Aktiv Reg’d Bouvier des Flandres


We occasionally have puppies and/or adult dogs available. Please see our news section for information.

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Bouviers used for breeding should be healthy and at least 2 years old. They should also be tested for and certified free of genetic defects before being used for breeding. These defects include:  Canine hip and elbow dysplasia,  Eye disease such as Glaucoma or Progressive Retinal Atrophy, and  Cardiac diseases. Reputable breeders are able to provide proof of testing in the form of certificates from the testing bodies (OFA, OVC, FCI, PennHip, etc.) or documentation from a qualified veterinarian. Because the genetic nature of these defects is not clearly known, testing of the parents is not an absolute guarantee that the offspring will not develop a genetic defect. However, testing will reduce the risk. Only by testing will breeders improve the genetic health of the breed.  In Canada, it is against the law to sell dogs as "purebred" if they cannot be registered. Only puppies from parents registered with the Canadian Kennel Club (CKC) or American Kennel Club (AKC) can be registered. In addition, the CKC prohibits breeders from charging extra for registration papers.  Getting a bouvier: Things to think about  Please be sure that a Bouvier is the right dog for you and your family and that you are prepared to care for the dog for its lifetime. 

Read this before you buy:

Dog ownership is not a responsibility to be taken lightly. The Bouvier is large, strong, and can be independent and stubborn. The Bouvier is best with an owner with a certain amount of strength of personality and commitment to a bonded relationship. Unlike some breeds, the Bouvier won’t exercise itself. While it adapts to apartment living and doesn’t need huge amounts of exercise like the sporting breeds, it should have long walks twice a day.  The harsh double coat protects the dog in all types of inclement weather. Shedding is minimal as the coat grows continuously and many people who are allergic to dogs can tolerate the Bouv.  If you are interested in purchasing a puppy, be sure to choose a responsible breeder who breeds selectively and places high priority on sound temperament and good health. Check the health certifications on the parents. A good breeder will welcome your questions on health and temperament and will interview you carefully to be sure this is the right breed for you.



Training and socialization. The breed is large, strong, and independent. This can be a difficult combination and basic obedience training is essential both to maintain control over the dog and to develop a good bond. The Bouvier also needs early socialization with a variety of people and other animals, including dogs. If you do not have the time to commit to training and socializing your dog, this is not the breed for you.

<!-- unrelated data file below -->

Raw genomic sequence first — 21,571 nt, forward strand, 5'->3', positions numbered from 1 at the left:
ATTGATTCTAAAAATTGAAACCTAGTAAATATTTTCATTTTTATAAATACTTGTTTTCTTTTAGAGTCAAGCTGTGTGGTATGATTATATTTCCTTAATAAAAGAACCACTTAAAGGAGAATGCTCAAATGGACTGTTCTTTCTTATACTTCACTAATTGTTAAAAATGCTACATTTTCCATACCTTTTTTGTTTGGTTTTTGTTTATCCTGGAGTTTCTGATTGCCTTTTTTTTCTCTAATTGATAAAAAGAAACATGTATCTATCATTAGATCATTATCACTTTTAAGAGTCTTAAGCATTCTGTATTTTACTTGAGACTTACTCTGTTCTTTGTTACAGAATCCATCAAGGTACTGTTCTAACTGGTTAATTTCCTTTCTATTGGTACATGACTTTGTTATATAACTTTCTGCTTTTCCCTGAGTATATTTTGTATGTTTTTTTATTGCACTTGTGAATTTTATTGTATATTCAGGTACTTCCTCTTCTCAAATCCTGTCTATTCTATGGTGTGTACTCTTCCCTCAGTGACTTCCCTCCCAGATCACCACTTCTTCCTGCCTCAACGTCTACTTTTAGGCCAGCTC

Size & Care

Size. The Bouvier des Flandres is a square, powerfully built dog, rugged and formidable in appearance, weighing 65 to 100 pounds and standing 23.5 to 27.5 in. Males are larger than females. 

Care. Because of the nature of the coat, Bouviers require considerable amounts of brushing and combing out on a regular basis. The coat grows continuously and will mat if left unattended. The long beard collects water and food, eventually matting and becoming smelly, unless regularly cleaned. 

Health issues

Health issues. Bouviers are generally a healthy breed. Because of its size, this breed is vulnerable to hip dysplasia and bloat. Some blood lines are susceptible to heart or eye problems. 



Rehoming. Bouvier breeders work together help Bouviers find new homes if necessary.  Reputable breeders will always take back dogs that they have bred if the home is no longer working out for the dog.  In addition, breeders periodically have retired show dogs that they will rehome.

Rescue. Bouvier clubs and breeders work together help unwanted Bouviers find new homes, whether they are dogs from a shelter, owner surrendered, or strays. 

Volunteers foster the dogs and evaluate their temperament. If necessary, the dogs are nursed back to health. When the dogs are ready to be placed in new homes, rescue volunteers and fosterers evaluate potential adoptees to try to make the best match for the dog and its new family.